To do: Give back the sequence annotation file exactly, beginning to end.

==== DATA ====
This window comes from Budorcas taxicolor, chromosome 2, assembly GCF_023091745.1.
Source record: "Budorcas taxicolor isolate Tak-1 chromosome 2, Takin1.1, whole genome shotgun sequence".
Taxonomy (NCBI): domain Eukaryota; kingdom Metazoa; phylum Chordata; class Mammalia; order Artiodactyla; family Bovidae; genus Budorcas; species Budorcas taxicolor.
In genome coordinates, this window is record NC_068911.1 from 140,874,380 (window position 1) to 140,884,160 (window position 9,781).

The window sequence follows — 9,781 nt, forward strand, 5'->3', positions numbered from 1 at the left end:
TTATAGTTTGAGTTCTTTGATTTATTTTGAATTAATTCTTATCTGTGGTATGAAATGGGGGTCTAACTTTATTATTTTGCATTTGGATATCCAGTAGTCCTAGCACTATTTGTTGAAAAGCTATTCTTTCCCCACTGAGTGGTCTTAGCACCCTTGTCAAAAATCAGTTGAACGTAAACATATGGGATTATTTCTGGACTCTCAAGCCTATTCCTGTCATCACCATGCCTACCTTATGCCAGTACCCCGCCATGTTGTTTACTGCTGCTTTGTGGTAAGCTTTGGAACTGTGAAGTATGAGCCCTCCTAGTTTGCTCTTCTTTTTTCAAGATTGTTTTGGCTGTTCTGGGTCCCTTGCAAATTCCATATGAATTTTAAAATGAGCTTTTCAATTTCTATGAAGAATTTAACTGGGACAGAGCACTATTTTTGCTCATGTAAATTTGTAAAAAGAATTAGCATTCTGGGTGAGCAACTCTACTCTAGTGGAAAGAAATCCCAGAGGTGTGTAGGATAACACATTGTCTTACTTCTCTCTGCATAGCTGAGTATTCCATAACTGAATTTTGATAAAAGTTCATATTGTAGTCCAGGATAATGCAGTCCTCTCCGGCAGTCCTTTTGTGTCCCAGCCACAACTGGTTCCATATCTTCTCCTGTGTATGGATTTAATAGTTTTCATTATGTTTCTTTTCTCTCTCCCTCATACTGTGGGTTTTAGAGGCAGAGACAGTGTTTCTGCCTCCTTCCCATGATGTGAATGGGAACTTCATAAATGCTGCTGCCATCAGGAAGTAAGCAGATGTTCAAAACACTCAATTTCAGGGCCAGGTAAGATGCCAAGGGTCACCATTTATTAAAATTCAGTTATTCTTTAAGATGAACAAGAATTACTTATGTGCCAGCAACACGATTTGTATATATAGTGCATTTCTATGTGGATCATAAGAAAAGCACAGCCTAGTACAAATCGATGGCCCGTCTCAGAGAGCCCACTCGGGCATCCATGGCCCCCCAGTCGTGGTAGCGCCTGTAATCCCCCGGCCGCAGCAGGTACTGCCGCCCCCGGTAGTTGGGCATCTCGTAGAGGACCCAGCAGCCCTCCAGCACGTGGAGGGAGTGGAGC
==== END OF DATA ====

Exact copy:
This window comes from Budorcas taxicolor, chromosome 2, assembly GCF_023091745.1.
Source record: "Budorcas taxicolor isolate Tak-1 chromosome 2, Takin1.1, whole genome shotgun sequence".
Taxonomy (NCBI): domain Eukaryota; kingdom Metazoa; phylum Chordata; class Mammalia; order Artiodactyla; family Bovidae; genus Budorcas; species Budorcas taxicolor.
In genome coordinates, this window is record NC_068911.1 from 140,874,380 (window position 1) to 140,884,160 (window position 9,781).

The window sequence follows — 9,781 nt, forward strand, 5'->3', positions numbered from 1 at the left end:
TTATAGTTTGAGTTCTTTGATTTATTTTGAATTAATTCTTATCTGTGGTATGAAATGGGGGTCTAACTTTATTATTTTGCATTTGGATATCCAGTAGTCCTAGCACTATTTGTTGAAAAGCTATTCTTTCCCCACTGAGTGGTCTTAGCACCCTTGTCAAAAATCAGTTGAACGTAAACATATGGGATTATTTCTGGACTCTCAAGCCTATTCCTGTCATCACCATGCCTACCTTATGCCAGTACCCCGCCATGTTGTTTACTGCTGCTTTGTGGTAAGCTTTGGAACTGTGAAGTATGAGCCCTCCTAGTTTGCTCTTCTTTTTTCAAGATTGTTTTGGCTGTTCTGGGTCCCTTGCAAATTCCATATGAATTTTAAAATGAGCTTTTCAATTTCTATGAAGAATTTAACTGGGACAGAGCACTATTTTTGCTCATGTAAATTTGTAAAAAGAATTAGCATTCTGGGTGAGCAACTCTACTCTAGTGGAAAGAAATCCCAGAGGTGTGTAGGATAACACATTGTCTTACTTCTCTCTGCATAGCTGAGTATTCCATAACTGAATTTTGATAAAAGTTCATATTGTAGTCCAGGATAATGCAGTCCTCTCCGGCAGTCCTTTTGTGTCCCAGCCACAACTGGTTCCATATCTTCTCCTGTGTATGGATTTAATAGTTTTCATTATGTTTCTTTTCTCTCTCCCTCATACTGTGGGTTTTAGAGGCAGAGACAGTGTTTCTGCCTCCTTCCCATGATGTGAATGGGAACTTCATAAATGCTGCTGCCATCAGGAAGTAAGCAGATGTTCAAAACACTCAATTTCAGGGCCAGGTAAGATGCCAAGGGTCACCATTTATTAAAATTCAGTTATTCTTTAAGATGAACAAGAATTACTTATGTGCCAGCAACACGATTTGTATATATAGTGCATTTCTATGTGGATCATAAGAAAAGCACAGCCTAGTACAAATCGATGGCCCGTCTCAGAGAGCCCACTCGGGCATCCATGGCCCCCCAGTCGTGGTAGCGCCTGTAATCCCCCGGCCGCAGCAGGTACTGCCGCCCCCGGTAGTTGGGCATCTCGTAGAGGACCCAGCAGCCCTCCAGCACGTGGAGGGAGTGGAGC